Python Django Tutorial 4(b) – Advanced views and urls

1. Defining URL’s within the App
So far, we had defined all URL’s in the main project’s urls.py file. But the purpose of having an app is that it can be a standalone module that can be plugged into any other project. For the same reason, it is nice to define all the URL’s related to the app contained with the app.

Create a new urls.py within the articles app. This is explained as per Django version 1.8. URL imports works in a different fashion for older Django versions.

from django.conf.urls import patterns, include, url
from article.views import articles, article

urlpatterns = [
	url(r'^all/$', articles, name='articles'),
	url(r'^get/(?P<article_id>\d+)/$', article, name='article'),
]

The part of code (?P<article_id>\d+) denotes a variable/parameter (?P) is named article_id will be of type digit of any length greater than 1 (\d+).

Now modify the urls.py within the project folder so that it is able to include the urls.py file that is created under the articles app.

urlpatterns = [
    url(r'^articles/', include('article.urls')),
}

The above denotes that anything starting with articles will look for the next segment of the URL within the article.urls file.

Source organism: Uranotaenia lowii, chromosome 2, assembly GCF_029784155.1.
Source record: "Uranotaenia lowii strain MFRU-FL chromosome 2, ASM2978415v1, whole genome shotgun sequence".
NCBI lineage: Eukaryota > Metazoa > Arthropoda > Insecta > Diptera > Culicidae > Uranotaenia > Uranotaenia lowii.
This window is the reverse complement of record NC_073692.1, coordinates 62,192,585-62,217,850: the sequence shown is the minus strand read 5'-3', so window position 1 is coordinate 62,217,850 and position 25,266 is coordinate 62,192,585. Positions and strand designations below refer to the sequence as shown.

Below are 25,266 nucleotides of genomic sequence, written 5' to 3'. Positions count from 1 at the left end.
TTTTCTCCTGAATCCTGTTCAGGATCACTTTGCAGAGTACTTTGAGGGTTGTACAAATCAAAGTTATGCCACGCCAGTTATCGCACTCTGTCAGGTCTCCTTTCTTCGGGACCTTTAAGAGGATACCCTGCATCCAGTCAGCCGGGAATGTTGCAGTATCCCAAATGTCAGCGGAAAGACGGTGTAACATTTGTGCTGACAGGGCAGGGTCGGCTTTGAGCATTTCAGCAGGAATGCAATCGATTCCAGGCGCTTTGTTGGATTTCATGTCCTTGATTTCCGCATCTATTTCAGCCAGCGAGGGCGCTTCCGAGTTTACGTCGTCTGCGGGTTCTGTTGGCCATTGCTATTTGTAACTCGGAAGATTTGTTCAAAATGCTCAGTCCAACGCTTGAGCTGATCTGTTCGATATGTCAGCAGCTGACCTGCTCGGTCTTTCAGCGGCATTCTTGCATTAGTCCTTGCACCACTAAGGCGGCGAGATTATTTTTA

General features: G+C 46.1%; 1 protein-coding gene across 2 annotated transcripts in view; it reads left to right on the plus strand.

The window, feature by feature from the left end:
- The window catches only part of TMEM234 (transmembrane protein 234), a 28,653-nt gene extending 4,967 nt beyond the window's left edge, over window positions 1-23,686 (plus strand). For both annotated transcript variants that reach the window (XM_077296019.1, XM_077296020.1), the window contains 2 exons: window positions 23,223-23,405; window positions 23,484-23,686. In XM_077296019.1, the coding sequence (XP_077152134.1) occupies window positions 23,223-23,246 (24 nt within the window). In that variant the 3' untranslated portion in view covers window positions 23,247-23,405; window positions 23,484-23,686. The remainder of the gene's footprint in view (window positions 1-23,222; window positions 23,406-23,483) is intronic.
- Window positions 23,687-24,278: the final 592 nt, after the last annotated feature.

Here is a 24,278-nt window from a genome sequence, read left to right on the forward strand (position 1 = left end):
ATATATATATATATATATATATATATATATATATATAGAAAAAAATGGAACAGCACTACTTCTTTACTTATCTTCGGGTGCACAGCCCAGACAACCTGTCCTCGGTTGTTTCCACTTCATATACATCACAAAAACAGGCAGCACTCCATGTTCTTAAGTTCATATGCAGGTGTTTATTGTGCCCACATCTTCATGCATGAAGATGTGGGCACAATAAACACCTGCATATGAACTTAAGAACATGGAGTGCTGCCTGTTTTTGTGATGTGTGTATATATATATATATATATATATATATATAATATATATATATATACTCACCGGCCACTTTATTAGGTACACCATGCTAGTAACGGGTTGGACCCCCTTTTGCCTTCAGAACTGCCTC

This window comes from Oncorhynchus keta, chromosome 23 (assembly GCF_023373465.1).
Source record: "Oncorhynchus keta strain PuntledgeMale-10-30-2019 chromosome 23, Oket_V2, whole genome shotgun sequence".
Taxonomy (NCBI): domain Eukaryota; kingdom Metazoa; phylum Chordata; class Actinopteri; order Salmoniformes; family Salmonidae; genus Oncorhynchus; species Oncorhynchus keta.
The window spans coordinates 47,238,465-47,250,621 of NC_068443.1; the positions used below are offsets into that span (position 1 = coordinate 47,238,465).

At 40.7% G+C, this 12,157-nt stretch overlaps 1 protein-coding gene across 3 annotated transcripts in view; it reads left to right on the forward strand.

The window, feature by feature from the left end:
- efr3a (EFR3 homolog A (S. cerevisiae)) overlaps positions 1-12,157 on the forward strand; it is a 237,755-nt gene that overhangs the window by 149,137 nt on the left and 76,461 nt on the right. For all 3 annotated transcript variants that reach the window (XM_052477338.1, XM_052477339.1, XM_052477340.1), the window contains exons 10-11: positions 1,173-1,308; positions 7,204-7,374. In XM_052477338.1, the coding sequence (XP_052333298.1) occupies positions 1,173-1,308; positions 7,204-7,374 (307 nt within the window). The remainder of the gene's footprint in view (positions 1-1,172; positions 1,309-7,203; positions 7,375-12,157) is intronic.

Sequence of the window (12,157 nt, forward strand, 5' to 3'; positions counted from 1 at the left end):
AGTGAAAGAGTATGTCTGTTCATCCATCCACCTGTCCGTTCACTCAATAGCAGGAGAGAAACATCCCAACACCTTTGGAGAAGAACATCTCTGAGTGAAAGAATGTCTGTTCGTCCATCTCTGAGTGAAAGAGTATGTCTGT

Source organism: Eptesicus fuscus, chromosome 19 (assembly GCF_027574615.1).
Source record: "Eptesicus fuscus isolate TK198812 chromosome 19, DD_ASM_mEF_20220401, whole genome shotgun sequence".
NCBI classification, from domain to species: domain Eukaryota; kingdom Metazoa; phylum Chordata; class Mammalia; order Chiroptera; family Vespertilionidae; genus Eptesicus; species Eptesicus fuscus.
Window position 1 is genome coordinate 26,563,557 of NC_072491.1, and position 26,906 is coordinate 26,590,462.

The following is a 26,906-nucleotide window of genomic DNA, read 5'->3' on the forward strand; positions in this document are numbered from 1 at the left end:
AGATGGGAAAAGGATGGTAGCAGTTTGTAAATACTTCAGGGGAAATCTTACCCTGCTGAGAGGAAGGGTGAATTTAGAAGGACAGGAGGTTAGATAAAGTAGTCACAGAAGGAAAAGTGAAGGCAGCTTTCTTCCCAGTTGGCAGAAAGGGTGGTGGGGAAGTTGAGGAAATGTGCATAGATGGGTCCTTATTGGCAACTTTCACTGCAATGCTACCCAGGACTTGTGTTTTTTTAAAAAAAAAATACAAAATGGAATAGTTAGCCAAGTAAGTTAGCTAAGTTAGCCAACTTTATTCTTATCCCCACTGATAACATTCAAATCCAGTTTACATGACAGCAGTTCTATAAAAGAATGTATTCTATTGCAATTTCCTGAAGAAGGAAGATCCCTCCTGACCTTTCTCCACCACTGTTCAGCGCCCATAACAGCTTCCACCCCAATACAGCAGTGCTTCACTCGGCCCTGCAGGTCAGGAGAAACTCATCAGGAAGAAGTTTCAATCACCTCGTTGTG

2. Creating views
Let’s define 2 more views in the views.py file under articles. The first one would take the article_id parameter from the URL and use it to show the article header and body, e.g. view for this URL http://127.0.0.1:8000/articles/get/1/

def article(request, article_id = 1):
	return render_to_response('article.html', {'article' : Article.objects.get(id=article_id)})

This view takes in a new parameter article_id apart form the standard request parameter. If you look back, the name of the parameter is defined within the URL (?P

\d+). The view calls the magical render_to_response by passing in the article object corresponding to the article_id.

The other view would list all the articles in the database, e.g. view for this url http://127.0.0.1:8000/articles/all/

def articles(request):
	return render_to_response('articles.html', {'articles' : Article.objects.all()})

This view passes all article objects to the template articles.html

3. Creating templates
The first template (article.html) takes in a single article object and displays it’s title and body.

<html>
<body>
<h1>{{ article.title }}</h1>
<p>{{ article.body }}</p>
</body>
</html>

The second template (articles.html) lists all the articles in the database with a link to access their individual article page.

<html>
<body>
{% for article in articles %}
<div>
<h2><a href="/articles/get/{{ article.id }}/">{{ article.title }}</a></h2>
<p>{{ article.body }}</p>
</div>
{% endfor %}
</body>
</html>
Advertisements

Leave a Reply

Fill in your details below or click an icon to log in:

WordPress.com Logo

You are commenting using your WordPress.com account. Log Out / Change )

Twitter picture

You are commenting using your Twitter account. Log Out / Change )

Facebook photo

You are commenting using your Facebook account. Log Out / Change )

Google+ photo

You are commenting using your Google+ account. Log Out / Change )

Connecting to %s